Kemmis v Kemmis (Welland and Others Intervening): CA 1988

H had mortgaged the matrimonial home to release funds to support his lifestyle. The bank knew about the family circumstances and the mortgage was set aside at first instance. W applied to have the charge set aside.
Held: The application failed. The charge had been executed long before W had commenced her claims. The Court rejected the bank’s contention that actual knowledge was required but accepted that the bank was not put on notice of the husband’s intention to defeat the wife’s claim.
To show that a transaction by one of the divorcing parties was intended to defeat a claim for ancillary or financial relief, it did not have to be shown that the motive was the dominant motive in the transaction; if it is a subsidiary (but material) motive then that would suffice. Also, the notice did not have to be actual notice. It could be constructive notice.
Purchas LJ said: ‘The intention must be subjective to the party against whom the order is sought and limited to defeating the application’s claim for financial relief or reducing the amount of that relief. Frequently, the beneficiary of the disposition is that party himself, but this is not always the case, and persons in whose favour the disposition is made are often third parties, e.g., the husband’s mistress or her children. In these circumstances it would be open to the court in cases not involving the presumption in section 37(5) to conclude that in making the disposition either in favour of a third party – or to himself in order to support a lifestyle which could not otherwise be sustained – that the party making the disposition knew and intended the inevitable result of his action. If this caused the diminution or loss of an asset which otherwise would be available to the court in an existing or anticipate application for financial relief it would be open to the judge to infer that the party concerned had the intention necessary to justify an application under section 37.’
. . And ‘The basic concepts are ‘knowing something’ which ought to have stimulated enquiry or ‘wilfully abstaining from inquiry to avoid notice’. Both import that the enquiry, if made, would necessarily have revealed the knowledge, constructive notice of which is to be imported. As will be seen subsequently in this judgment it is important to distinguish this position from the position where the evidence establishes a state of affairs from which the court could infer actual knowledge, which would not necessarily be acquired by the further inquiries indicated. . . ‘With great respect to Balcombe J, whether or not the step should be taken must, in my judgment, depend on whether the results of those enquiries would necessarily have given the bank notice of the intention on the part of the husband to defeat his wife’s claims for financial relief within the provisions of s37(4). In order to have this knowledge it is necessary for the bank to know that the wife was making, or was about to make, a claim for financial relief. Once in possession of this knowledge, it might, in the circumstances of this case, be difficult for the bank to avoid a finding that they should then have realised that the husband had the intention to defeat or prejudice the wife’s claims. The fact that the wife may not have any equitable or proprietary interest in the s37 application is not directly relevant, nor may I add with deference to existing authority, to the fact that the wife had or had not registered her interest.’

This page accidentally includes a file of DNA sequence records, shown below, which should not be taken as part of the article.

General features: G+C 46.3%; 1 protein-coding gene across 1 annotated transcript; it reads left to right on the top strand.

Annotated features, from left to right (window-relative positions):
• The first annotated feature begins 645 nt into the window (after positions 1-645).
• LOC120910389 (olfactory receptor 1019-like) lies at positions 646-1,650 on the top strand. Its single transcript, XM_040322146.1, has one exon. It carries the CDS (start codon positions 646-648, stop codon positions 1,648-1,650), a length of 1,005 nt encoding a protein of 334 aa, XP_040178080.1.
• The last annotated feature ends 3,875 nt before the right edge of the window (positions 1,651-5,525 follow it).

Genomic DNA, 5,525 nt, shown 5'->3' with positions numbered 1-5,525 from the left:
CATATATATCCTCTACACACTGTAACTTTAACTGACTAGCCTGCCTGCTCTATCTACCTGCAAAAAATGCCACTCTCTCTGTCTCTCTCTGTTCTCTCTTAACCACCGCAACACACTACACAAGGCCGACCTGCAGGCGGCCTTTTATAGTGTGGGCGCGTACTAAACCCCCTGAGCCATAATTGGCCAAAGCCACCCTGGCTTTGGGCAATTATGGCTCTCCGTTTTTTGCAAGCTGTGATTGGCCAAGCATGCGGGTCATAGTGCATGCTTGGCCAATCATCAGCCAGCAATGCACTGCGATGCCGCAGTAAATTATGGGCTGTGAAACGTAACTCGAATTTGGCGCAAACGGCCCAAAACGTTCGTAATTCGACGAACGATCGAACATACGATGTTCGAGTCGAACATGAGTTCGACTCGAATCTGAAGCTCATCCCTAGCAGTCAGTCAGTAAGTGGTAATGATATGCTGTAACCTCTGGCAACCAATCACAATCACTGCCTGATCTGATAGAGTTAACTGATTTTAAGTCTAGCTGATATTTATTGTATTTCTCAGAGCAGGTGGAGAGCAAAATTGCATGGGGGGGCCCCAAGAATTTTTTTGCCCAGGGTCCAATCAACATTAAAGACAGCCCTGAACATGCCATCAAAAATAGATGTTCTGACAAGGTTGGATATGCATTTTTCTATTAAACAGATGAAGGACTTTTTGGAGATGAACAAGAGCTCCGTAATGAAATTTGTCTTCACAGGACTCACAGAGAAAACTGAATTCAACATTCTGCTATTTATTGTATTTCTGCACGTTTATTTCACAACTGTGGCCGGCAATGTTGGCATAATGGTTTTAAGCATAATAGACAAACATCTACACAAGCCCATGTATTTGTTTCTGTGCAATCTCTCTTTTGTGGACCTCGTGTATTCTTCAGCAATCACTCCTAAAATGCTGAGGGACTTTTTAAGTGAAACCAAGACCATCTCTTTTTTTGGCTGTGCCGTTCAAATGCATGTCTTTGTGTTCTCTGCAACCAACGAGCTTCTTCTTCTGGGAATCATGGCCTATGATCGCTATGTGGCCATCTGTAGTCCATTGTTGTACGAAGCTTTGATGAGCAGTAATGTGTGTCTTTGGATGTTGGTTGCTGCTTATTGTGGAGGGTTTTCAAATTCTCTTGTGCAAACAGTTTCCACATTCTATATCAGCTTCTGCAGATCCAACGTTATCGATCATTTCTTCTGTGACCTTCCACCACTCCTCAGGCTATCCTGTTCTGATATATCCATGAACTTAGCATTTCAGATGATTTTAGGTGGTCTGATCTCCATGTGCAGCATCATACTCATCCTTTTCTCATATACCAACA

Nourse LJ discussed the standard of proof, saying: ‘The submission here was that the standard of proof was higher than proof on the balance of probabilities. I do not accept the submission in that form, although I would agree that, since what had to be proved was not merely a dishonourable intention but a dishonest and fraudulent one, the evidence which was required to tip the balance had to be correspondingly more convincing.’
Lloyd LJ said that, in determining whether a spouse has the requisite state of mind, a court may have regard to the natural consequences of his act.


Lloyd LJ, Purchas LJ, Nourse LJ


[1988] 1 WLR 1307, [1988] 2 FLR 223


Matriminial Causes Act 1973 23(2)(a) 23(7)

Cited by:

CitedNewlon Housing Trust v Alsulaimen CA 16-Jan-1997
The tenant had been joint tenant with his wife of a house. On the breakdown of the marriage, she left and gave notice to quit to the council. The council sought and obtained an order for possession, against which the husband now sought leave to . .
CitedDellal v Dellal and Others FD 1-Apr-2015
The families disputed a claim under the 1975 Act. The defendants now sought summary dismissal of the claim. . .
CitedK v K FD 21-Apr-2015
F and M had been involved in protracted and bitter litigation on their divorce. They had come each to seek the committal of the other for alleged perjury and otherwise, but those applications were not being pursued.
Held: The father’s . .
CitedKremen v Agrest FD 15-Oct-2010
Application as to payment of funds held where the payer was a fugitive from justice, owing sums in maintenance to the claimant. W applied for an order setting aside a charge granted by H over property. In previous hearing the court had found that H . .
CitedABC v PM and Another FC 5-Mar-2015
The parties were involved in substantial ancillary relief disputes. W now complained that H had charged his only asset within the jurisdiction, the house in which she lived, to secure his legal fees. She had already asserted a claim against it . .
Lists of cited by and citing cases may be incomplete.


Updated: 04 May 2022; Ref: scu.470597